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VP asks PET to reconsider ruling on ballot shading

Updated

By Rey Panaligan

Vice President Maria Leonor “Leni” Robredo has asked the Presidential Electoral Tribunal (PET) to resolve immediately and reconsider its ruling that only ballots which were shaded at least 50 percent on the oval space should be counted as valid votes in the contested 2016 vice presidential election.

Vice President Leni Robredo (Kevin Tristan Espiritu / MANILA BULLETIN FILE PHOTO)

Vice President Leni Robredo
(Kevin Tristan Espiritu / MANILA BULLETIN FILE PHOTO)

Robredo earlier said allowing a 50 per cent threshold would disenfranchise voters because votes that fell below the 50 per cent threshold have already been counted as valid by the vote counting machines (VCMs) and confirmed by the Random Manual Audit Committee.

In a pleading filed through her lawyers, Robredo opposed the 45-day extension sought by the Office of the Solicitor General (OSG) to file its comment in behalf of the Commission on Elections (Comelec).

Case records showed that the PET – composed of all Supreme Court (SC) justices – directed both the Comelec and former Sen. Ferdinand “Bongbong” Marcos Jr. to comment on Robredo’s motion to reconsider the tribunal’s April 10 ruling on the shading of ballots.

Robredo said that the OSG, in behalf of the Comelec, received a copy of the PET’s resolution requiring comment on May 17. The 10-day comment would have been due on May 27.

But she said the OSG filed a motion for a 15-day extension to file its comment. Thereafter, she added, the OSG filed its second and third motions for a total of 30-day extension, the last to expire on July 11.

“While it may be true that there is heavy pressure of work in other equally important cases, courts shall give preference to election contests over all other cases, except petitions for habeas corpus and for the writs of Amparo and habeas data,” Robredo said.

“The continued failure of the OSG to submit the comment for and in behalf of the Comelec has resulted to a delay in the disposition of the urgent motion for reconsideration… with reiterative prayer to immediately direct the head revisors to use the 25 per cent threshold percentage in the revision, recount and re-appreciation of ballots…,” she added.

Inaccurate claim

In seeking the use of the 25 per cent threshold on the shading of a ballot, Robredo cited the Random Manuel Audit Visual Guidelines and the Random Manuel Audit Report and that “Rule 43 of the 2010 PET Rules has been superseded by the 2018 Revisor’s Guide.”

But the PET, in an April 10 ruling said Robredo’s “claim that the Comelec, as purportedly confirmed by the Random Manual Audit Guidelines and Report, applies the 25 per cent threshold percentage in determining a valid vote is inaccurate.”

The PET said it “is not aware of any Comelec Resolution that states the applicability of a 25 per cent threshold; and the Tribunal cannot treat the Random Manual Audit Guidelines and Report as proof of the threshold used by the Comelec. In fact, COMELEC Resolution No. 8804, as amended by COMELEC Resolution No. 9164, which is COMELEC’s procedure for the recount of ballots in election protests within its jurisdiction, does not mention a 25 per cent threshold.”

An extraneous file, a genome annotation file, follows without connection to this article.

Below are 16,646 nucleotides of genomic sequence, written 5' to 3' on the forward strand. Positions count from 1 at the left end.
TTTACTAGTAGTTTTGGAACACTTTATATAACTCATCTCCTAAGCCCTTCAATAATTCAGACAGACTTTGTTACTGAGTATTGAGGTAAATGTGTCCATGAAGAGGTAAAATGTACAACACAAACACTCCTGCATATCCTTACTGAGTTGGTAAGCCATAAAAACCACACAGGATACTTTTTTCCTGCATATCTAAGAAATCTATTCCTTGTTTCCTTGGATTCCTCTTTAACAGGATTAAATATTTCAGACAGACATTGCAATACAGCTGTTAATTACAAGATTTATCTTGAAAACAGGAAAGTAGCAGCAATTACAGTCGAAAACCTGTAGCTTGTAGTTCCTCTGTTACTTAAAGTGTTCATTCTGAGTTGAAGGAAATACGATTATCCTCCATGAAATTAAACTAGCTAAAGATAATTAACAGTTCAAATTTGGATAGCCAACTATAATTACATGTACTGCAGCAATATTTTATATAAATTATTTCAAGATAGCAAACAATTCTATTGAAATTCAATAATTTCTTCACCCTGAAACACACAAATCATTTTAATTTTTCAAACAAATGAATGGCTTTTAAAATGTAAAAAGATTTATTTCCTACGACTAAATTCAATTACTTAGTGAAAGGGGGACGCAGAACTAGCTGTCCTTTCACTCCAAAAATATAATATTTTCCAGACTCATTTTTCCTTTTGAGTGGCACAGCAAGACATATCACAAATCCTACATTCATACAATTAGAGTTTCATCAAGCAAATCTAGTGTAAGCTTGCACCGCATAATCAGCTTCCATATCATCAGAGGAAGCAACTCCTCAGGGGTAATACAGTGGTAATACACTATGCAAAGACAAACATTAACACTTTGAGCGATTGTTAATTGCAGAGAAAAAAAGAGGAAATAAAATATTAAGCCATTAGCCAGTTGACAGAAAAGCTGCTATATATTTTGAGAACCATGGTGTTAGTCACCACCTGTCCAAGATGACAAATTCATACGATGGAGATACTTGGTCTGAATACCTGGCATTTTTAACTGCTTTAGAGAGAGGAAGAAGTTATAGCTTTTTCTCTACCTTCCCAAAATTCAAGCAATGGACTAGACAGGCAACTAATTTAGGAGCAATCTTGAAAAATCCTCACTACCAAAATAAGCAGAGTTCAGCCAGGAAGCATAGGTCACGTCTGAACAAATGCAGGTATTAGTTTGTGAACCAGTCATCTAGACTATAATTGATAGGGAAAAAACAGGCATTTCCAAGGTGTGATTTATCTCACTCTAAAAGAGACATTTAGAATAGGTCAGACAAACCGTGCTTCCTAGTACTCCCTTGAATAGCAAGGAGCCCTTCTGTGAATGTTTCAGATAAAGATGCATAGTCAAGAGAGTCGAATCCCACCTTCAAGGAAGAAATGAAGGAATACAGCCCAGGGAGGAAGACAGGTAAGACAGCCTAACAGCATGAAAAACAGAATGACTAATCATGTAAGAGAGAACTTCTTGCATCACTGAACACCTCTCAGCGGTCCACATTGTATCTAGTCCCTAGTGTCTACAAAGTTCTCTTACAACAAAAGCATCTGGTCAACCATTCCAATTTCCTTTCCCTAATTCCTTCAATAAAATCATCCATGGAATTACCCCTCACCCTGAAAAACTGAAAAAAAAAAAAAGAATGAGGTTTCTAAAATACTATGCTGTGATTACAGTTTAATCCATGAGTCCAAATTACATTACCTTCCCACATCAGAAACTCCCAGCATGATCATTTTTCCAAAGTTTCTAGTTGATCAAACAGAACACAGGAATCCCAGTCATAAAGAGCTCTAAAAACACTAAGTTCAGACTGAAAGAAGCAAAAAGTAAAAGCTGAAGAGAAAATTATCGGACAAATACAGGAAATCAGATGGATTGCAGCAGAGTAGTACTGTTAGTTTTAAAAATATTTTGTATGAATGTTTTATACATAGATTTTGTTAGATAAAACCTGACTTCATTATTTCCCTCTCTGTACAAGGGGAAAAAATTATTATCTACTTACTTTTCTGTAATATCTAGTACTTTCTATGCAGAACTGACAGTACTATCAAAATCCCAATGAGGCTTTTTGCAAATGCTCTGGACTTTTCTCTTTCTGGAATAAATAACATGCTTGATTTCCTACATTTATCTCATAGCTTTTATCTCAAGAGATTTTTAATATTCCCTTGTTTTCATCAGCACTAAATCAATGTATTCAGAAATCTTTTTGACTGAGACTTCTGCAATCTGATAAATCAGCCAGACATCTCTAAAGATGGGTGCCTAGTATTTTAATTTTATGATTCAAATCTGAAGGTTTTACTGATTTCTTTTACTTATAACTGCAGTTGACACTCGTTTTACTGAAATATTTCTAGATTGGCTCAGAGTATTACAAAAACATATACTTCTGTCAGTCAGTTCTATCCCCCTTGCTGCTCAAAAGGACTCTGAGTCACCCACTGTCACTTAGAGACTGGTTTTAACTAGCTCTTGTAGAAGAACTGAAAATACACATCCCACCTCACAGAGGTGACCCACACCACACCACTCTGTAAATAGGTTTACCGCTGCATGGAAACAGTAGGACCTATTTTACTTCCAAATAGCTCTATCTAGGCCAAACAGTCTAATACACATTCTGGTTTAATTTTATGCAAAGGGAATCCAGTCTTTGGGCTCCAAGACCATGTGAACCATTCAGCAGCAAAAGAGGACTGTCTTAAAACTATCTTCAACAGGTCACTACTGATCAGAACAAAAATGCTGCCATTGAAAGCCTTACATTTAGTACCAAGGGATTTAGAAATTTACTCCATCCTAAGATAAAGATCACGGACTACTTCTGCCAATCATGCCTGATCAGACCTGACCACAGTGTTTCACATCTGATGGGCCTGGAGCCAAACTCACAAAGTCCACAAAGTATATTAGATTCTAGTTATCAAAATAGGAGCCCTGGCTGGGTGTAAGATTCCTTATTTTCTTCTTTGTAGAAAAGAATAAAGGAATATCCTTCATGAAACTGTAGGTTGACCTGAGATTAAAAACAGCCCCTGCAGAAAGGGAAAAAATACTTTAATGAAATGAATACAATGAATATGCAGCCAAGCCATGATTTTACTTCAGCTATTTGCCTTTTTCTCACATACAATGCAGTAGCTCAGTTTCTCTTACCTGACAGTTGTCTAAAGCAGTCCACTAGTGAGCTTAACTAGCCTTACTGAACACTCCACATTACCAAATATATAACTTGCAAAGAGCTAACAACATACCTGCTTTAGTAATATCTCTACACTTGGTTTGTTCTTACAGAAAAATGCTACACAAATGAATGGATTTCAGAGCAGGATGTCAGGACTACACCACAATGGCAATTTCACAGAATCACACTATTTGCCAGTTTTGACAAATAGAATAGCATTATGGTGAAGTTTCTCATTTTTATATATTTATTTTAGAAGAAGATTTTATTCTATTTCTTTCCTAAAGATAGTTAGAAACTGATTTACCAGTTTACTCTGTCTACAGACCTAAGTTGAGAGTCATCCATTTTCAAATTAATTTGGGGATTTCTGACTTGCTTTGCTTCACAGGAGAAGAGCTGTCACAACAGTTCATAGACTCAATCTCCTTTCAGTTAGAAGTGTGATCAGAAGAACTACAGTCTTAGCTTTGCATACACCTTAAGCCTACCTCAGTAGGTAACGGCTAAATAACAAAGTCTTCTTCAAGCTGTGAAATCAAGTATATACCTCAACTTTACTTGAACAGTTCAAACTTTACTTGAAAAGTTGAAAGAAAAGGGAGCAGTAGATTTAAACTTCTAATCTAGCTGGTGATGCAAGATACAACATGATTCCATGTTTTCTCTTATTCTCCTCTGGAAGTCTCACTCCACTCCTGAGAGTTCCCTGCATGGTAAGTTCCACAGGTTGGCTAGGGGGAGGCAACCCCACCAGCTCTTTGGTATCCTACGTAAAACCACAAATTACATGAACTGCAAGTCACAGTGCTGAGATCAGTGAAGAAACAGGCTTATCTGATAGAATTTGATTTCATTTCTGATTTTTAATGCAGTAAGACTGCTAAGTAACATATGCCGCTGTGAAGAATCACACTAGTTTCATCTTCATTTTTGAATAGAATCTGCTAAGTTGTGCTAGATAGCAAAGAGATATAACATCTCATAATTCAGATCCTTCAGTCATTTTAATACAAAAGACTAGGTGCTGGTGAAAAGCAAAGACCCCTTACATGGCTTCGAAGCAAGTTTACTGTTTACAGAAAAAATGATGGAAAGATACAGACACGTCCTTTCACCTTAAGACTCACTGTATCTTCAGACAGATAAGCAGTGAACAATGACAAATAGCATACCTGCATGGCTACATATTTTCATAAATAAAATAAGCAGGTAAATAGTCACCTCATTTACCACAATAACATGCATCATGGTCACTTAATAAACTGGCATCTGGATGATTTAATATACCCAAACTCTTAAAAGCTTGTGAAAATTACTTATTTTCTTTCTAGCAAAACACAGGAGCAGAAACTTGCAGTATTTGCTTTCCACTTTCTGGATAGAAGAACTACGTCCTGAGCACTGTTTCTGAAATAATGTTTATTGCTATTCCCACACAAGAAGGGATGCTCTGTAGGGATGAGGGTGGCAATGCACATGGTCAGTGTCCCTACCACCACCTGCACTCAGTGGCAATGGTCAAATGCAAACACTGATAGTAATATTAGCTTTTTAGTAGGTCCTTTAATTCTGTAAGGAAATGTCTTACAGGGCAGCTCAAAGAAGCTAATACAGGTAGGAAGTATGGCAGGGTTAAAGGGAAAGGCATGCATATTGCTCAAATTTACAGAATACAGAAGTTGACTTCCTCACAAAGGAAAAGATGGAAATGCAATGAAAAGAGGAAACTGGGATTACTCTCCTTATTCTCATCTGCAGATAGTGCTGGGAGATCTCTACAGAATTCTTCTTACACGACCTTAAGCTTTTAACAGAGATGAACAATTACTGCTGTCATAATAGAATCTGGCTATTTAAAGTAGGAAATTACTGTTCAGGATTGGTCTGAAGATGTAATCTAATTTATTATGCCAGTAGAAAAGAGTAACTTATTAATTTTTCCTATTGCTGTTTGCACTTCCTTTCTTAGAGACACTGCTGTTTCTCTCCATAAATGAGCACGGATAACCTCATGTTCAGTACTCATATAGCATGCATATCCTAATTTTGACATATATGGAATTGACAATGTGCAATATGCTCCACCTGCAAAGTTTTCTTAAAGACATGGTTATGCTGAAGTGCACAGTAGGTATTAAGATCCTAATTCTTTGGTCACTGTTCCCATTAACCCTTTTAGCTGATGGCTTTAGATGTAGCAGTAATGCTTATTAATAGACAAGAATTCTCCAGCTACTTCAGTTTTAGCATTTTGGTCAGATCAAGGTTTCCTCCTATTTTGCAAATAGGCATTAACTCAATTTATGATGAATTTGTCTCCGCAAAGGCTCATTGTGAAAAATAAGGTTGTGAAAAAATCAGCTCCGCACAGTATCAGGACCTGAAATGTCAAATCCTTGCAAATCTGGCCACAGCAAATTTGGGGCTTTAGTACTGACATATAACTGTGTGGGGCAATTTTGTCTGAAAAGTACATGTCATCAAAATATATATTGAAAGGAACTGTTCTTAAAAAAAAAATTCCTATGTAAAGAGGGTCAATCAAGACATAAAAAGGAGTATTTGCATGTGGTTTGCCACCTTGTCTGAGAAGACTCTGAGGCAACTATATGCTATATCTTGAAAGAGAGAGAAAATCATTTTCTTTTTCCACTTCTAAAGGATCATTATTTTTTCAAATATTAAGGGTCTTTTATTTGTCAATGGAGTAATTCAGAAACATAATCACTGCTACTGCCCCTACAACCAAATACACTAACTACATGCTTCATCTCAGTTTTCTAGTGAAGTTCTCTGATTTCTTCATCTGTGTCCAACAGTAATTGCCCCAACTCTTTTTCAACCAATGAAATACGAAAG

But Robredo cited a 2016 Comelec letter stating that while voters were instructed to shade fully the ovals in the ballots, “the shading threshold was set at about 25 per cent of the oval space.”

“In other words, when a mark covers at least 25 per cent of the oval, said mark is supposed to be considered a vote by the system,” she said.
About 5,000 votes in 210 precincts may be deducted from Robredo as a result of the PET ruling that only ballots which were shaded 50 per cent should be counted as valid votes.

She stressed that with the PET’s ruling, “the physical count is now running inconsistent with the results based on the Election Returns, Statement of Votes by Precinct, Ballot Images and the Voter’s Verifiable Audit Paper Trial (VVPAT).”

The manual recount and revision of ballots in the protest filed by Marcos against Robredo started last April 2 at the SC-Court of Appeals gymnasium in Ermita, Manila.

The proceedings are being conducted behind closed doors by 36 sets of revisors supervised by a three-man ad hoc panel designated by the PET.

Being manually recounted and revised are ballots in 1,400 boxes in 5,418 clustered precincts in the provinces of Camarines Sur, Iloilo and Negros Oriental – provinces identified by Marcos in his protest.

Results of the manual recount and revision of ballots in the three provinces would determine if the PET would proceed with the Marcos’ protest that covers 132,446 precincts in 27 provinces and cities.

Based on election results, Robredo was declared winner in the 2016 vice presidential election with 14,418,817 votes or 263,473 more than the 14,155,344 votes garnered by Marcos.

Robredo also filed a counter-protest against Marcos. The two cases had been consolidated by the PET. (With a report from Raymund Antonio)

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